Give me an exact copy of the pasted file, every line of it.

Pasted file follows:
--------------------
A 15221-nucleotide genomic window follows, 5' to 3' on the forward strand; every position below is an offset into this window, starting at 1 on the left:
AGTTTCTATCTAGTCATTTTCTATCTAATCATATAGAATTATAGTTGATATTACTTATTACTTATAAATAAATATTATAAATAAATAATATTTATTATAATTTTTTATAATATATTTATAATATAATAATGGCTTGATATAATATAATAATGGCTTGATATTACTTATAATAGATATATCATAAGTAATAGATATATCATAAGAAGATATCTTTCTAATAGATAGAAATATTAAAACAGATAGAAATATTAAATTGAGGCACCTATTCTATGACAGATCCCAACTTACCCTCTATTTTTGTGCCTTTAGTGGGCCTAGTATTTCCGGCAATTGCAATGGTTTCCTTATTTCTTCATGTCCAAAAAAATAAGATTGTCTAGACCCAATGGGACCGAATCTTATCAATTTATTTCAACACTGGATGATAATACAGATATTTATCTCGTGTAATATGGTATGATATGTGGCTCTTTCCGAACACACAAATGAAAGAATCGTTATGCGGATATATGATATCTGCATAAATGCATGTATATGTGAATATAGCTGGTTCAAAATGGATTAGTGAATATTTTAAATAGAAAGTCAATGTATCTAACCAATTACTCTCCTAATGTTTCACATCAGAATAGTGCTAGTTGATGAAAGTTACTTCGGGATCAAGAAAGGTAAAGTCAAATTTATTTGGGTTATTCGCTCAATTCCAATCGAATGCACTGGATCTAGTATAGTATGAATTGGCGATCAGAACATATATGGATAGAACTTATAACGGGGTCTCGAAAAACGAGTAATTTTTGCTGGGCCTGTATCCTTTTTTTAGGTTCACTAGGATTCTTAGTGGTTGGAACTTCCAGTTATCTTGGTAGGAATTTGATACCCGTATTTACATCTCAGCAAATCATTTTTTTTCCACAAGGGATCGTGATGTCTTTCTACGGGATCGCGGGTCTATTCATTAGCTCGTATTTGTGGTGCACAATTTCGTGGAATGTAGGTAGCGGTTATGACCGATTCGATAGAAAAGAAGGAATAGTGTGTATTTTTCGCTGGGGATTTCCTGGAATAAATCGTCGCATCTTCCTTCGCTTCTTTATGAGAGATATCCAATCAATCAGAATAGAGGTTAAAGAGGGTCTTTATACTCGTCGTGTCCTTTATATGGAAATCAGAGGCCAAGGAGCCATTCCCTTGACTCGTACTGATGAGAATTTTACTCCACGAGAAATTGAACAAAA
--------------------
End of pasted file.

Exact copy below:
A 15221-nucleotide genomic window follows, 5' to 3' on the forward strand; every position below is an offset into this window, starting at 1 on the left:
AGTTTCTATCTAGTCATTTTCTATCTAATCATATAGAATTATAGTTGATATTACTTATTACTTATAAATAAATATTATAAATAAATAATATTTATTATAATTTTTTATAATATATTTATAATATAATAATGGCTTGATATAATATAATAATGGCTTGATATTACTTATAATAGATATATCATAAGTAATAGATATATCATAAGAAGATATCTTTCTAATAGATAGAAATATTAAAACAGATAGAAATATTAAATTGAGGCACCTATTCTATGACAGATCCCAACTTACCCTCTATTTTTGTGCCTTTAGTGGGCCTAGTATTTCCGGCAATTGCAATGGTTTCCTTATTTCTTCATGTCCAAAAAAATAAGATTGTCTAGACCCAATGGGACCGAATCTTATCAATTTATTTCAACACTGGATGATAATACAGATATTTATCTCGTGTAATATGGTATGATATGTGGCTCTTTCCGAACACACAAATGAAAGAATCGTTATGCGGATATATGATATCTGCATAAATGCATGTATATGTGAATATAGCTGGTTCAAAATGGATTAGTGAATATTTTAAATAGAAAGTCAATGTATCTAACCAATTACTCTCCTAATGTTTCACATCAGAATAGTGCTAGTTGATGAAAGTTACTTCGGGATCAAGAAAGGTAAAGTCAAATTTATTTGGGTTATTCGCTCAATTCCAATCGAATGCACTGGATCTAGTATAGTATGAATTGGCGATCAGAACATATATGGATAGAACTTATAACGGGGTCTCGAAAAACGAGTAATTTTTGCTGGGCCTGTATCCTTTTTTTAGGTTCACTAGGATTCTTAGTGGTTGGAACTTCCAGTTATCTTGGTAGGAATTTGATACCCGTATTTACATCTCAGCAAATCATTTTTTTTCCACAAGGGATCGTGATGTCTTTCTACGGGATCGCGGGTCTATTCATTAGCTCGTATTTGTGGTGCACAATTTCGTGGAATGTAGGTAGCGGTTATGACCGATTCGATAGAAAAGAAGGAATAGTGTGTATTTTTCGCTGGGGATTTCCTGGAATAAATCGTCGCATCTTCCTTCGCTTCTTTATGAGAGATATCCAATCAATCAGAATAGAGGTTAAAGAGGGTCTTTATACTCGTCGTGTCCTTTATATGGAAATCAGAGGCCAAGGAGCCATTCCCTTGACTCGTACTGATGAGAATTTTACTCCACGAGAAATTGAACAAAA